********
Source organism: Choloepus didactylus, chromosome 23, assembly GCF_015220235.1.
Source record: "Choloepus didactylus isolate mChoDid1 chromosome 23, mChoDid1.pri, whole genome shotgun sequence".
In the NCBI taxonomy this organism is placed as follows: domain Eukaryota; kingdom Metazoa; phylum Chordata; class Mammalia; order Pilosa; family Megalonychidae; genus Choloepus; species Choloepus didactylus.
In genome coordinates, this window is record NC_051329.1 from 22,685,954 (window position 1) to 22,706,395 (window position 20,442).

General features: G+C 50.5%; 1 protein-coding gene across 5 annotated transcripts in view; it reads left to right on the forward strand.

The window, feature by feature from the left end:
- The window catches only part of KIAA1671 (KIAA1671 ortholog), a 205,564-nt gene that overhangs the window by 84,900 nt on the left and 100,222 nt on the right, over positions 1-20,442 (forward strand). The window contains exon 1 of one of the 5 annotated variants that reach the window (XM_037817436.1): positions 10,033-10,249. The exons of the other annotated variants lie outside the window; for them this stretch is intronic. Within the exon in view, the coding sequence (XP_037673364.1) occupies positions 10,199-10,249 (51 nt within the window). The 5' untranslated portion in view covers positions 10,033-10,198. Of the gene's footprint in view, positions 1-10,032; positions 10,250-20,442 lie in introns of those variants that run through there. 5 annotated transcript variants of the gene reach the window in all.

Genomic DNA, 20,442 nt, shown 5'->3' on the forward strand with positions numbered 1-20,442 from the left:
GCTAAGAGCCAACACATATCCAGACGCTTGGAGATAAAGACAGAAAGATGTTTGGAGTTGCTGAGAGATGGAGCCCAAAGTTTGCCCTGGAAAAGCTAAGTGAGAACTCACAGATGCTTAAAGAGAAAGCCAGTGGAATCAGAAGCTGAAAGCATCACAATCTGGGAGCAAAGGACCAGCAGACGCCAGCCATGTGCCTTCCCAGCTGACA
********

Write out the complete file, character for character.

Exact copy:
Source organism: Choloepus didactylus, chromosome 23, assembly GCF_015220235.1.
Source record: "Choloepus didactylus isolate mChoDid1 chromosome 23, mChoDid1.pri, whole genome shotgun sequence".
In the NCBI taxonomy this organism is placed as follows: domain Eukaryota; kingdom Metazoa; phylum Chordata; class Mammalia; order Pilosa; family Megalonychidae; genus Choloepus; species Choloepus didactylus.
In genome coordinates, this window is record NC_051329.1 from 22,685,954 (window position 1) to 22,706,395 (window position 20,442).

General features: G+C 50.5%; 1 protein-coding gene across 5 annotated transcripts in view; it reads left to right on the forward strand.

The window, feature by feature from the left end:
- The window catches only part of KIAA1671 (KIAA1671 ortholog), a 205,564-nt gene that overhangs the window by 84,900 nt on the left and 100,222 nt on the right, over positions 1-20,442 (forward strand). The window contains exon 1 of one of the 5 annotated variants that reach the window (XM_037817436.1): positions 10,033-10,249. The exons of the other annotated variants lie outside the window; for them this stretch is intronic. Within the exon in view, the coding sequence (XP_037673364.1) occupies positions 10,199-10,249 (51 nt within the window). The 5' untranslated portion in view covers positions 10,033-10,198. Of the gene's footprint in view, positions 1-10,032; positions 10,250-20,442 lie in introns of those variants that run through there. 5 annotated transcript variants of the gene reach the window in all.

Genomic DNA, 20,442 nt, shown 5'->3' on the forward strand with positions numbered 1-20,442 from the left:
GCTAAGAGCCAACACATATCCAGACGCTTGGAGATAAAGACAGAAAGATGTTTGGAGTTGCTGAGAGATGGAGCCCAAAGTTTGCCCTGGAAAAGCTAAGTGAGAACTCACAGATGCTTAAAGAGAAAGCCAGTGGAATCAGAAGCTGAAAGCATCACAATCTGGGAGCAAAGGACCAGCAGACGCCAGCCATGTGCCTTCCCAGCTGACA